Reading (Mark 15:33-41)
And when the sixth hour had come, there was darkness over the whole land until the ninth hour. And at the ninth hour Jesus cried with a loud voice, “Eloi, Eloi, lema sabachthani?” which means, “My God, my God, why have you forsaken me?” And some of the bystanders hearing it said, “Behold, he is calling Elijah.” And someone ran and filled a sponge with sour wine, put it on a reed and gave it to him to drink, saying, “Wait, let us see whether Elijah will come to take him down.” And Jesus uttered a loud cry and breathed his last. And the curtain of the temple was torn in two, from top to bottom. And when the centurion, who stood facing him, saw that in this way he breathed his last, he said, “Truly this man was the Son of God!”
There were also women looking on from a distance, among whom were Mary Magdalene, and Mary the mother of James the younger and of Joses, and Salome. When he was in Galilee, they followed him and ministered to him, and there were also many other women who came up with him to Jerusalem.
We live in a beautiful part of the country surrounded by fields, many of which contain sheep. At this time of the year it is lovely to see the small lambs in the fields with their mothers. When I see lambs I am often reminded of an incident that happened at one of the schools where I worked. The school cook decided that it would be good to educate the pupils (in this case all girls) about what they were actually eating and so decided that he would use pictures to show the girls where the food came from. This all started well when on the first day we had pork and the cook put a picture of a pig above the food where it was being served, chicken caused no problems either, but later in the week when we were having lamb for lunch the cook made the mistake of putting up a picture of a really cute little lamb, just like the ones we see in the fields at the moment, and to his surprise the girls refused to eat the food. His choice of image, that of a small lamb, meant that the girls felt unable to eat the food. Following this all images of animals were taken away and the girls were much happier not knowing what they were eating.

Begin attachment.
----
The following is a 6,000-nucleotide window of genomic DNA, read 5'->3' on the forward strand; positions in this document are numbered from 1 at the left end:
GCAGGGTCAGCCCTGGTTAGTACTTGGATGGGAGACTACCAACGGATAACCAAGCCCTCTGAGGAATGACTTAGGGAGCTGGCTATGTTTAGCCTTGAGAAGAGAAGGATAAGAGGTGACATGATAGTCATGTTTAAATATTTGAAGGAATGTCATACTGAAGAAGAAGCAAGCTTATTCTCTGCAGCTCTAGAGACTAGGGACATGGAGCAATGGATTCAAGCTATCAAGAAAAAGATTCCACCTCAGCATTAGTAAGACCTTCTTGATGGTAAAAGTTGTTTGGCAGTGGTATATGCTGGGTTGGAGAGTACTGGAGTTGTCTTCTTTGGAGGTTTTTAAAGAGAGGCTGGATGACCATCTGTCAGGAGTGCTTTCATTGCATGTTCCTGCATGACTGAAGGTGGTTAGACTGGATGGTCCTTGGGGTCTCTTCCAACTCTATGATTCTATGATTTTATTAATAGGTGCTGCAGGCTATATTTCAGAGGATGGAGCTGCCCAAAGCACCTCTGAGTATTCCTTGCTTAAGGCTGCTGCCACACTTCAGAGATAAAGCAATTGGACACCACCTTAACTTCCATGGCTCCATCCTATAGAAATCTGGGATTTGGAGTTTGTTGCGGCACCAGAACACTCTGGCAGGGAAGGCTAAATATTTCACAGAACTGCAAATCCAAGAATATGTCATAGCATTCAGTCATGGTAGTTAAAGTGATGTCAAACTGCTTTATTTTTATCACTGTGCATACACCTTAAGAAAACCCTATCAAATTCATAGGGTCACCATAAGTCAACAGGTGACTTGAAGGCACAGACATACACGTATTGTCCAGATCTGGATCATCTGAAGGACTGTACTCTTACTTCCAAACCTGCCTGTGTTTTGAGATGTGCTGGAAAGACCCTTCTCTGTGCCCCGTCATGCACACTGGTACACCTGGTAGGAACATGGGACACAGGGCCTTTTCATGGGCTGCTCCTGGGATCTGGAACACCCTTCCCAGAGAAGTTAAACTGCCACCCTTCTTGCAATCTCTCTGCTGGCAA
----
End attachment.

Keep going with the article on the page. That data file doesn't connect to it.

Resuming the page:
We are now in Holy Week, we have rejoiced with those who saw Jesus enter Jerusalem on Palm Sunday and we wait to rejoice again on Easter Sunday. However, we cannot simply go from one Sunday to the next without considering what happened in between. As painful as the images from Holy Week are, the reality of what Jesus did for us cannot be avoided. It is not easy to look at The Lamb of God as he is sacrificed for us, to know that it was for us, for you and for me, that he died in such a terrible way.
Our reading from Mark’s gospel tells us of the women who were there at the crucifixion. These must have been some incredible women, for they were there witnessing all the pain and the suffering. And then there was the centurion who also witnessed what was going on and he was able to say with certainty that Jesus was the Son of God. If we avoid the events of Holy Week we miss out on the opportunity of knowing where our faith comes from.
As part of the Creed that we often use in our services we say:
We believe in one Lord, Jesus Christ, the only Son of God, …
For our sake he was crucified under Pontius Pilate;
he suffered death and was buried.
On the third day he rose again in accordance with the Scriptures;
It is not that I want to stay in Holy Week for too long, I can’t wait for Easter Sunday, but I will pause and acknowledge the image of The Lamb of God, as he takes away the sins of the world.
Jesus Christ, let me never forget what you did for us when you died at Calvary.